Looking for something spooky to read under the covers with some tea tonight? Look no further than Shirley Jackson, the master of creeping dread and spooky suspense. You may know Jackson’s famous short story The Lottery from high school, or perhaps you have watched the recent Netflix reimagining of her classic The Haunting of Hill House. Her works are often described as horror, but the subtlety of her writing gives it something more universal. Her themes often focus on the dark side of domestic life and isolation, and they often feature agoraphobia and critiques of the expectations of traditional society.
Jackson also wrote nonfiction about what it was like to be a mother and manage a home, something she considered to hold its own degree of horror. Jackson also felt that she and her family were considered outcasts in her small New England town, and they experienced anti-Semitism in the insidious manner one sees in “civilized society”. Toward the end of her life, she became so painfully agoraphobic she wouldn’t leave her bedroom. Much of what makes her fiction work horrific is because it is Jackson’s true-life experiences expressed through a fantastical lens, and as such there is something recognizable in it to all of us. We see how easy it could be for us to slip into some kind of madness, or for the precarious society around us to suddenly turn vicious. It is not gore or jump scares that make Jackson’s work terrifying, it is how she exposes the truth and ugliness in us all.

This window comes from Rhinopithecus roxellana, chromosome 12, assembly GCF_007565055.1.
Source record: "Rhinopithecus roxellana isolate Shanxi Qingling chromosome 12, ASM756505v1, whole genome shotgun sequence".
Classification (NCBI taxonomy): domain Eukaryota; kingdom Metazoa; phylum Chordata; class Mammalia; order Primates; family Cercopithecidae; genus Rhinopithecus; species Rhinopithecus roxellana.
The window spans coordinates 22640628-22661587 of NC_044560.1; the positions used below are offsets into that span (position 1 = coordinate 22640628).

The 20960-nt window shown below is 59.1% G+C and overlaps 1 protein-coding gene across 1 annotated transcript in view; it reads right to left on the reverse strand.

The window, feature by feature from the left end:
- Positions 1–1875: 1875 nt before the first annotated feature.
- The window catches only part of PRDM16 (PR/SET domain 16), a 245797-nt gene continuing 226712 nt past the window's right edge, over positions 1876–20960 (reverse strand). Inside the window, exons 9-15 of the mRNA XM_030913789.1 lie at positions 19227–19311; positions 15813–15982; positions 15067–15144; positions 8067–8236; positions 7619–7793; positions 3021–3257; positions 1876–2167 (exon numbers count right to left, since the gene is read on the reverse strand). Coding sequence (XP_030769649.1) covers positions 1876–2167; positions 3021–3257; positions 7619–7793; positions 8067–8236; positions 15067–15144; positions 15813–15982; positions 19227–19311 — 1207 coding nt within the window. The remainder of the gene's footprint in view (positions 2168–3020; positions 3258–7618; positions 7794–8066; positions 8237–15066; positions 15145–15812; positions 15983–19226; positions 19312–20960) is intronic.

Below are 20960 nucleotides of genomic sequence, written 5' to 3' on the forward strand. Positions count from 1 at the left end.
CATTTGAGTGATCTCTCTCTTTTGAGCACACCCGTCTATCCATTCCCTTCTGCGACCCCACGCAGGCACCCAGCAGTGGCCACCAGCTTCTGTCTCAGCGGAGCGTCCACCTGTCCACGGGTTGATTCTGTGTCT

For this fall, I wanted to recommend a lesser talked about Jackson classic: We Have Always Lived in the Castle. This short (under 200 pages) novel is dark, twisted, unconventional, and incredibly beautiful. We enter into the lives of Mary Katherine (Merricat) and Constance Blackwood, two young women who live isolated in their large house with their wheelchair-bound uncle, Julian. The fractured family fell into disrepair after arsenic in the sugar bowl killed the rest of the Blackwoods half a decade ago. The only two who were not poisoned in the incident were Merricat and Constance, while Uncle Julian did not ingest enough of the poison to kill him. Constance, having been put on trial and then acquitted of the crime, now suffers from such extreme agoraphobia that she cannot leave the house. Uncle Julian is so much diminished from the poisoning that he struggles to keep one foot in reality. He depends on his nieces to care for him, which they do lovingly. The town is happy to keep them isolated, making disparaging comments and singing a haunting little nursery rhyme about the murders whenever Merricat comes near. And it is only ever Merricat that leaves their extensive grounds to go grocery shopping and run quick errands.